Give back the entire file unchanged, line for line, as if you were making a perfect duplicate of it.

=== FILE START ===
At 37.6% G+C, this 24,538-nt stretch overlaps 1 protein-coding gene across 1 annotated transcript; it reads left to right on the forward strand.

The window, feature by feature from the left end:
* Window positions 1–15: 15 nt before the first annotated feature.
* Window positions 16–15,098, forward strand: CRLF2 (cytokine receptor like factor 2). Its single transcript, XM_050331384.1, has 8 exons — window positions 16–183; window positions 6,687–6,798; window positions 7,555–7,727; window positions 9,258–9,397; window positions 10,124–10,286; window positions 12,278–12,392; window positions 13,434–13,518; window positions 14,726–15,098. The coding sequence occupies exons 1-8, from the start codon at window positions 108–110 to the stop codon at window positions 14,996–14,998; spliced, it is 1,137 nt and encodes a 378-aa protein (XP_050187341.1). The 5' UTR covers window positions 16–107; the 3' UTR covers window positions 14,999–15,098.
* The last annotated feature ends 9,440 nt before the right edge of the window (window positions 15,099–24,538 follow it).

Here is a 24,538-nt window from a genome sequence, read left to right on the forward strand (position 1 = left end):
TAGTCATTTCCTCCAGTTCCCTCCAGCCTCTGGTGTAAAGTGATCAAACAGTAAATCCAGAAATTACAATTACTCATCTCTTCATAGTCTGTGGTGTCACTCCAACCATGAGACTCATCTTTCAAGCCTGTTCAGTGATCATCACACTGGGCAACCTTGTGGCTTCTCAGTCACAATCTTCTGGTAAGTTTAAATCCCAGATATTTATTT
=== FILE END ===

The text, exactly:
At 37.6% G+C, this 24,538-nt stretch overlaps 1 protein-coding gene across 1 annotated transcript; it reads left to right on the forward strand.

The window, feature by feature from the left end:
* Window positions 1–15: 15 nt before the first annotated feature.
* Window positions 16–15,098, forward strand: CRLF2 (cytokine receptor like factor 2). Its single transcript, XM_050331384.1, has 8 exons — window positions 16–183; window positions 6,687–6,798; window positions 7,555–7,727; window positions 9,258–9,397; window positions 10,124–10,286; window positions 12,278–12,392; window positions 13,434–13,518; window positions 14,726–15,098. The coding sequence occupies exons 1-8, from the start codon at window positions 108–110 to the stop codon at window positions 14,996–14,998; spliced, it is 1,137 nt and encodes a 378-aa protein (XP_050187341.1). The 5' UTR covers window positions 16–107; the 3' UTR covers window positions 14,999–15,098.
* The last annotated feature ends 9,440 nt before the right edge of the window (window positions 15,099–24,538 follow it).

Here is a 24,538-nt window from a genome sequence, read left to right on the forward strand (position 1 = left end):
TAGTCATTTCCTCCAGTTCCCTCCAGCCTCTGGTGTAAAGTGATCAAACAGTAAATCCAGAAATTACAATTACTCATCTCTTCATAGTCTGTGGTGTCACTCCAACCATGAGACTCATCTTTCAAGCCTGTTCAGTGATCATCACACTGGGCAACCTTGTGGCTTCTCAGTCACAATCTTCTGGTAAGTTTAAATCCCAGATATTTATTT